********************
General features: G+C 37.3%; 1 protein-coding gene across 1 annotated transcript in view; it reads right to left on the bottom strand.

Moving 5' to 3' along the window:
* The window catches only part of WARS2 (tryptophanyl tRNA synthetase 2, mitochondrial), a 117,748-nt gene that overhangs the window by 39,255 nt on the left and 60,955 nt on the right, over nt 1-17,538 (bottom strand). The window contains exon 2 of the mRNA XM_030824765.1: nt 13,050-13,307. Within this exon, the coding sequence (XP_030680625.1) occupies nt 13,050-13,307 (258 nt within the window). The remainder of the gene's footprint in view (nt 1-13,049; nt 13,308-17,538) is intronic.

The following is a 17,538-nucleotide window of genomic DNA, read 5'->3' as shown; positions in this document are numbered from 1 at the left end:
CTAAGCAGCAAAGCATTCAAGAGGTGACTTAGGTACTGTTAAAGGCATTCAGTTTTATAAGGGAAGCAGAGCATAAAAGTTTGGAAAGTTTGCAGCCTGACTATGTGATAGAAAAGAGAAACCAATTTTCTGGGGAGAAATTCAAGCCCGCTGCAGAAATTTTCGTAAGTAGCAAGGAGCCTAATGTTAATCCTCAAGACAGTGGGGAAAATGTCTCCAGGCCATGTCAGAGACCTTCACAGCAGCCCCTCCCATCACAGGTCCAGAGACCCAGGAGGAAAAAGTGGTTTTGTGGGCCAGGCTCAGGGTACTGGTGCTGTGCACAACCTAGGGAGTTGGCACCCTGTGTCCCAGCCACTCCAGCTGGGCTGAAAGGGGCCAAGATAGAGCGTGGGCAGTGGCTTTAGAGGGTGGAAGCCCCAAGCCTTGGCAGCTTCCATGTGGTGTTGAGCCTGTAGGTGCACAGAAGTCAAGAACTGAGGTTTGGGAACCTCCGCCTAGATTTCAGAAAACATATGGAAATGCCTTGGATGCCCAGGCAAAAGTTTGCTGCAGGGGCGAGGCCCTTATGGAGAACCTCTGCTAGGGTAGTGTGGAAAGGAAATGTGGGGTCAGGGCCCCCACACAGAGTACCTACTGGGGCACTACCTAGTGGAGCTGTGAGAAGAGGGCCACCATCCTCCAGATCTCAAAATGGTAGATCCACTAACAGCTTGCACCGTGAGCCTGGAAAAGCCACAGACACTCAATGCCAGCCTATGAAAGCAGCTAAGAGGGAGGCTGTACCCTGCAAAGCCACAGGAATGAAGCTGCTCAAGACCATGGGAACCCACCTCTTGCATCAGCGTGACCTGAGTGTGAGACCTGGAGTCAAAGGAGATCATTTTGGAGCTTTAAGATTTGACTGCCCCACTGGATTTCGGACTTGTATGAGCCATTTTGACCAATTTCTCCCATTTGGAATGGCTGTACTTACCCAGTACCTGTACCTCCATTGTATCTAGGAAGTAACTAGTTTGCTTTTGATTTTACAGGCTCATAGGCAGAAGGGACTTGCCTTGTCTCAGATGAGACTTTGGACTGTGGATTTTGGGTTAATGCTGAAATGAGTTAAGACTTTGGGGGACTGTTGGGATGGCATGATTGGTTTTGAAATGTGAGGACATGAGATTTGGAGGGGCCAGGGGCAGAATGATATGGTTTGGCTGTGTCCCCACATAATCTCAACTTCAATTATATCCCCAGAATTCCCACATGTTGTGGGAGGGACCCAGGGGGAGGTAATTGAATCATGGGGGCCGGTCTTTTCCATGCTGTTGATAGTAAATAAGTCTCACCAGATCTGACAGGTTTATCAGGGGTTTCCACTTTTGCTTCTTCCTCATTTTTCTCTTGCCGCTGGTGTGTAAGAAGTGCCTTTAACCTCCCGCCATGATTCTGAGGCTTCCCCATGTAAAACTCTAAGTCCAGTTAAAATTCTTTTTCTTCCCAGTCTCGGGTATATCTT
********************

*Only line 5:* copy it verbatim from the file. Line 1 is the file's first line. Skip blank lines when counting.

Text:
CTAAGCAGCAAAGCATTCAAGAGGTGACTTAGGTACTGTTAAAGGCATTCAGTTTTATAAGGGAAGCAGAGCATAAAAGTTTGGAAAGTTTGCAGCCTGACTATGTGATAGAAAAGAGAAACCAATTTTCTGGGGAGAAATTCAAGCCCGCTGCAGAAATTTTCGTAAGTAGCAAGGAGCCTAATGTTAATCCTCAAGACAGTGGGGAAAATGTCTCCAGGCCATGTCAGAGACCTTCACAGCAGCCCCTCCCATCACAGGTCCAGAGACCCAGGAGGAAAAAGTGGTTTTGTGGGCCAGGCTCAGGGTACTGGTGCTGTGCACAACCTAGGGAGTTGGCACCCTGTGTCCCAGCCACTCCAGCTGGGCTGAAAGGGGCCAAGATAGAGCGTGGGCAGTGGCTTTAGAGGGTGGAAGCCCCAAGCCTTGGCAGCTTCCATGTGGTGTTGAGCCTGTAGGTGCACAGAAGTCAAGAACTGAGGTTTGGGAACCTCCGCCTAGATTTCAGAAAACATATGGAAATGCCTTGGATGCCCAGGCAAAAGTTTGCTGCAGGGGCGAGGCCCTTATGGAGAACCTCTGCTAGGGTAGTGTGGAAAGGAAATGTGGGGTCAGGGCCCCCACACAGAGTACCTACTGGGGCACTACCTAGTGGAGCTGTGAGAAGAGGGCCACCATCCTCCAGATCTCAAAATGGTAGATCCACTAACAGCTTGCACCGTGAGCCTGGAAAAGCCACAGACACTCAATGCCAGCCTATGAAAGCAGCTAAGAGGGAGGCTGTACCCTGCAAAGCCACAGGAATGAAGCTGCTCAAGACCATGGGAACCCACCTCTTGCATCAGCGTGACCTGAGTGTGAGACCTGGAGTCAAAGGAGATCATTTTGGAGCTTTAAGATTTGACTGCCCCACTGGATTTCGGACTTGTATGAGCCATTTTGACCAATTTCTCCCATTTGGAATGGCTGTACTTACCCAGTACCTGTACCTCCATTGTATCTAGGAAGTAACTAGTTTGCTTTTGATTTTACAGGCTCATAGGCAGAAGGGACTTGCCTTGTCTCAGATGAGACTTTGGACTGTGGATTTTGGGTTAATGCTGAAATGAGTTAAGACTTTGGGGGACTGTTGGGATGGCATGATTGGTTTTGAAATGTGAGGACATGAGATTTGGAGGGGCCAGGGGCAGAATGATATGGTTTGGCTGTGTCCCCACATAATCTCAACTTCAATTATATCCCCAGAATTCCCACATGTTGTGGGAGGGACCCAGGGGGAGGTAATTGAATCATGGGGGCCGGTCTTTTCCATGCTGTTGATAGTAAATAAGTCTCACCAGATCTGACAGGTTTATCAGGGGTTTCCACTTTTGCTTCTTCCTCATTTTTCTCTTGCCGCTGGTGTGTAAGAAGTGCCTTTAACCTCCCGCCATGATTCTGAGGCTTCCCCATGTAAAACTCTAAGTCCAGTTAAAATTCTTTTTCTTCCCAGTCTCGGGTATATCTT